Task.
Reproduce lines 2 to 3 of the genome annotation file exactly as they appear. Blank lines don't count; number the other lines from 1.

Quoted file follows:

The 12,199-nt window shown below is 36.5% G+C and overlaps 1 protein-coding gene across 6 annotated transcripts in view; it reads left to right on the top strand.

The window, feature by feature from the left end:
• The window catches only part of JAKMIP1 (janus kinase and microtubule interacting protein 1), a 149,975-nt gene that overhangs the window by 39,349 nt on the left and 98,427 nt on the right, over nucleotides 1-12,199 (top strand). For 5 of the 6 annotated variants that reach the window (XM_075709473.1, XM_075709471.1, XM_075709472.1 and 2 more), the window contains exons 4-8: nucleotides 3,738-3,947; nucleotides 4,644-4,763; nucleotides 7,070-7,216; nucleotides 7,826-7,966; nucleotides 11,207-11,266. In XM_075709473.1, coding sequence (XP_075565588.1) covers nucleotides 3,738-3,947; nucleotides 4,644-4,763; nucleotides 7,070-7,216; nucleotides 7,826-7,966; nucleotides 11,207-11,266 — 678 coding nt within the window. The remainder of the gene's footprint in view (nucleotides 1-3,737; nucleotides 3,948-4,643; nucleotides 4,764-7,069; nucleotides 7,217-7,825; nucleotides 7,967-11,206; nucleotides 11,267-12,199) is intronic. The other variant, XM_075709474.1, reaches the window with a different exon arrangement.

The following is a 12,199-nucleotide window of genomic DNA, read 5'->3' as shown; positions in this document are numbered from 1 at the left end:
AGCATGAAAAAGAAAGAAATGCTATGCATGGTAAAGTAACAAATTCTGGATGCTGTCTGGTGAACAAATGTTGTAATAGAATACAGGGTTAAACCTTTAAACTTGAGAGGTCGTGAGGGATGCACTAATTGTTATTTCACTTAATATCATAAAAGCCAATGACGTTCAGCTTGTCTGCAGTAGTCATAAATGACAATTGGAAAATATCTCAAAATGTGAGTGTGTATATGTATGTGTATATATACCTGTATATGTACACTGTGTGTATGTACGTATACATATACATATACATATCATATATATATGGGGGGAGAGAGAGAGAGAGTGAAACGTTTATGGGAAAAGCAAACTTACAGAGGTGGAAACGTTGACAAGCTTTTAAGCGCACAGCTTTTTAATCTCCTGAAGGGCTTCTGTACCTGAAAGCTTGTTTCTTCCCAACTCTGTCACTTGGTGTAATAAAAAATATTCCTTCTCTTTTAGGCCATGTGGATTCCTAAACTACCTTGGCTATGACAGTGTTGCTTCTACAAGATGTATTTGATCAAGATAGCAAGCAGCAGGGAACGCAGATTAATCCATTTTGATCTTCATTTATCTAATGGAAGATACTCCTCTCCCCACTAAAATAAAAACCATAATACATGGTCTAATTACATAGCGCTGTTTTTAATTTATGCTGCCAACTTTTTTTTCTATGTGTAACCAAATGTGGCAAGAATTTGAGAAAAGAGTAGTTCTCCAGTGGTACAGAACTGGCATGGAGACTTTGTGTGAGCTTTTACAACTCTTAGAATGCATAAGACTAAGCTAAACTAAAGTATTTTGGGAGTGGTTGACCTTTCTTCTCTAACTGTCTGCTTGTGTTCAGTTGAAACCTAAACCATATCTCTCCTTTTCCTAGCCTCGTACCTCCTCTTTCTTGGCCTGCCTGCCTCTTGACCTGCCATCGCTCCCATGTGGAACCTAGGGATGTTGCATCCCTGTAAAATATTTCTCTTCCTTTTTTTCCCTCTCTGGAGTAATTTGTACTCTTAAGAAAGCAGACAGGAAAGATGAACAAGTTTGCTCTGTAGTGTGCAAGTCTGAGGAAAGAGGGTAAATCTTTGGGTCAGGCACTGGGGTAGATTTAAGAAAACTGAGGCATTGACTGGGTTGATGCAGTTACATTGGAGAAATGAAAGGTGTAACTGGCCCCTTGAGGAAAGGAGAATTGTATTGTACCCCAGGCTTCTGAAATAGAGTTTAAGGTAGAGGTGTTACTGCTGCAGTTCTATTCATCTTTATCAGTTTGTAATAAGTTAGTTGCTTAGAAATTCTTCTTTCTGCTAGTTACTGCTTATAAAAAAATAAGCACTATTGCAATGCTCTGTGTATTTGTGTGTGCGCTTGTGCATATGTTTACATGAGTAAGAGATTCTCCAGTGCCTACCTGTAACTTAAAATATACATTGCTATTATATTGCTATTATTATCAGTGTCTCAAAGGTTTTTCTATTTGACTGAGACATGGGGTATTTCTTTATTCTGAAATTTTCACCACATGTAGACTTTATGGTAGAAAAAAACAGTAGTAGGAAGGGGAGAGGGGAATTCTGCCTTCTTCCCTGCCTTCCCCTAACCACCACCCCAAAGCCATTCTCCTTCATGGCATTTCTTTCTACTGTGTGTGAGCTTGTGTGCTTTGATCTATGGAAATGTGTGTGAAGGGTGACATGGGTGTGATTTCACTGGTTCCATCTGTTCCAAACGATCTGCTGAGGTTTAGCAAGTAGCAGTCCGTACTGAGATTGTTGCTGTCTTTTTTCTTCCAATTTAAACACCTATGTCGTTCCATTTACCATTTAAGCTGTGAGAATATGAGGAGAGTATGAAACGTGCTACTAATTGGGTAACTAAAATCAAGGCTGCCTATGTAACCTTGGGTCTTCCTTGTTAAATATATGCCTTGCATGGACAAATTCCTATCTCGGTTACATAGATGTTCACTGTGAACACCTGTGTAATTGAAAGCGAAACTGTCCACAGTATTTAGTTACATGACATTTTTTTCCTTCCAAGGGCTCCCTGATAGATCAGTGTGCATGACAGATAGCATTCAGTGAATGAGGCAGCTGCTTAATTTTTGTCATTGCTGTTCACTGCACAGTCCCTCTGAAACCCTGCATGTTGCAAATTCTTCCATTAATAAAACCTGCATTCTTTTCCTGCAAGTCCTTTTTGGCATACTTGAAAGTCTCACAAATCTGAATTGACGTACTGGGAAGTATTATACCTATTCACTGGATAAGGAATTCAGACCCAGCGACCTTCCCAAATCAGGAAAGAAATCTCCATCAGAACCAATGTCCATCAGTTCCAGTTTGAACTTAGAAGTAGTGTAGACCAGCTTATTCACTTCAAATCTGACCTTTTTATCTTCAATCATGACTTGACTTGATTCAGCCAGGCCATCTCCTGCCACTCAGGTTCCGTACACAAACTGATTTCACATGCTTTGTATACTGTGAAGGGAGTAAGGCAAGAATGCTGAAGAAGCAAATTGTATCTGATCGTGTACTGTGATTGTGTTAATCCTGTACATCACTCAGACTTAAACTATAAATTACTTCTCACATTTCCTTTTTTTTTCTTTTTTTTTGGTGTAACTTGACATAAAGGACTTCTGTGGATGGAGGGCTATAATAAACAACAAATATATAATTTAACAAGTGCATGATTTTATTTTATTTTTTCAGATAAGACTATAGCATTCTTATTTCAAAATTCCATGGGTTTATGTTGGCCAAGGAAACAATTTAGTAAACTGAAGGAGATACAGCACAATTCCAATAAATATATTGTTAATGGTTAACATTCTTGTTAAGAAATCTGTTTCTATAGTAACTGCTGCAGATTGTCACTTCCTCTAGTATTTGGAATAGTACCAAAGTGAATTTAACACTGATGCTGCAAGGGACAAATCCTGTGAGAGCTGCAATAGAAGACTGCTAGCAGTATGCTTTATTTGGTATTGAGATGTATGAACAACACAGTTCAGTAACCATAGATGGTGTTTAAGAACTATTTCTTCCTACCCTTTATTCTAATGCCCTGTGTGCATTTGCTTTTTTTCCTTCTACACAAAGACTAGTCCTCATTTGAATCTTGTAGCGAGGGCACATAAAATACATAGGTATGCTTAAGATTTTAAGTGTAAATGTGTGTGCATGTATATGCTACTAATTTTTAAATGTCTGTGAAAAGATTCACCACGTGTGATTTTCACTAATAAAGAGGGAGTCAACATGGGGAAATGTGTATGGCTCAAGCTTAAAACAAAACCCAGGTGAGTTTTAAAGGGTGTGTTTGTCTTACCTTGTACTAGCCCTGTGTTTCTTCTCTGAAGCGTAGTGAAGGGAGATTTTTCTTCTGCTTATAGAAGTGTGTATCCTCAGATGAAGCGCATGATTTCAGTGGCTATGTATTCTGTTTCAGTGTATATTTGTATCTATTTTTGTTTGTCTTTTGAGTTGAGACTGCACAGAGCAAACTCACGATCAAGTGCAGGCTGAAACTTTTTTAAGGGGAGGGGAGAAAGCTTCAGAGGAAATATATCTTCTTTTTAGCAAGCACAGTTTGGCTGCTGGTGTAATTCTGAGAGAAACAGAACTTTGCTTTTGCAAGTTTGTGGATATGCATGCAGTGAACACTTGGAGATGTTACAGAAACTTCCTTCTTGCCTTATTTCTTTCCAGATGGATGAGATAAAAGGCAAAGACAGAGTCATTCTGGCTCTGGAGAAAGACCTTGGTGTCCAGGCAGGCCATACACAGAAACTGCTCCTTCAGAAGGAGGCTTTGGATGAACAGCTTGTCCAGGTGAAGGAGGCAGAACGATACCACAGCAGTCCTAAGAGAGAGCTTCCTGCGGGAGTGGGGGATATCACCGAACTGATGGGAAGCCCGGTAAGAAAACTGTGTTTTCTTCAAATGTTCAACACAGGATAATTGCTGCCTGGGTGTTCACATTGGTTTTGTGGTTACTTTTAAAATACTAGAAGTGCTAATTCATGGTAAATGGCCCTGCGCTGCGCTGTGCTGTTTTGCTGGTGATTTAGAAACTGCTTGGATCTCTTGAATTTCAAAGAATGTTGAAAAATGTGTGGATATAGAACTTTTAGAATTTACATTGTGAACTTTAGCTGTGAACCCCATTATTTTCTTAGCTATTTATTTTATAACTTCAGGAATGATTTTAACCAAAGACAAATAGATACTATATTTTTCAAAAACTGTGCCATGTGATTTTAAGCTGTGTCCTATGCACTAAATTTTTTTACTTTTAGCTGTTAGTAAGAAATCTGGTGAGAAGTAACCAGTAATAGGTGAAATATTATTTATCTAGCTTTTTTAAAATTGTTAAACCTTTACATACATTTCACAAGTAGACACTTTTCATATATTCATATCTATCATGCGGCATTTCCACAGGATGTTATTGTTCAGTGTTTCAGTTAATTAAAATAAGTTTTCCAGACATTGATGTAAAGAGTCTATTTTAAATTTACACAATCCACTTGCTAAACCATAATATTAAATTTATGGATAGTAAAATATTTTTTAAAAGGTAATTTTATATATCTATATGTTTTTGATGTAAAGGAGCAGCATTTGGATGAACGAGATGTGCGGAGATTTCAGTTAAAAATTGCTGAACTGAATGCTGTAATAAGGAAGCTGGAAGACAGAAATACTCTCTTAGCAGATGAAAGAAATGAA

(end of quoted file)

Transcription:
The window, feature by feature from the left end:
• The window catches only part of JAKMIP1 (janus kinase and microtubule interacting protein 1), a 149,975-nt gene that overhangs the window by 39,349 nt on the left and 98,427 nt on the right, over nucleotides 1-12,199 (top strand). For 5 of the 6 annotated variants that reach the window (XM_075709473.1, XM_075709471.1, XM_075709472.1 and 2 more), the window contains exons 4-8: nucleotides 3,738-3,947; nucleotides 4,644-4,763; nucleotides 7,070-7,216; nucleotides 7,826-7,966; nucleotides 11,207-11,266. In XM_075709473.1, coding sequence (XP_075565588.1) covers nucleotides 3,738-3,947; nucleotides 4,644-4,763; nucleotides 7,070-7,216; nucleotides 7,826-7,966; nucleotides 11,207-11,266 — 678 coding nt within the window. The remainder of the gene's footprint in view (nucleotides 1-3,737; nucleotides 3,948-4,643; nucleotides 4,764-7,069; nucleotides 7,217-7,825; nucleotides 7,967-11,206; nucleotides 11,267-12,199) is intronic. The other variant, XM_075709474.1, reaches the window with a different exon arrangement.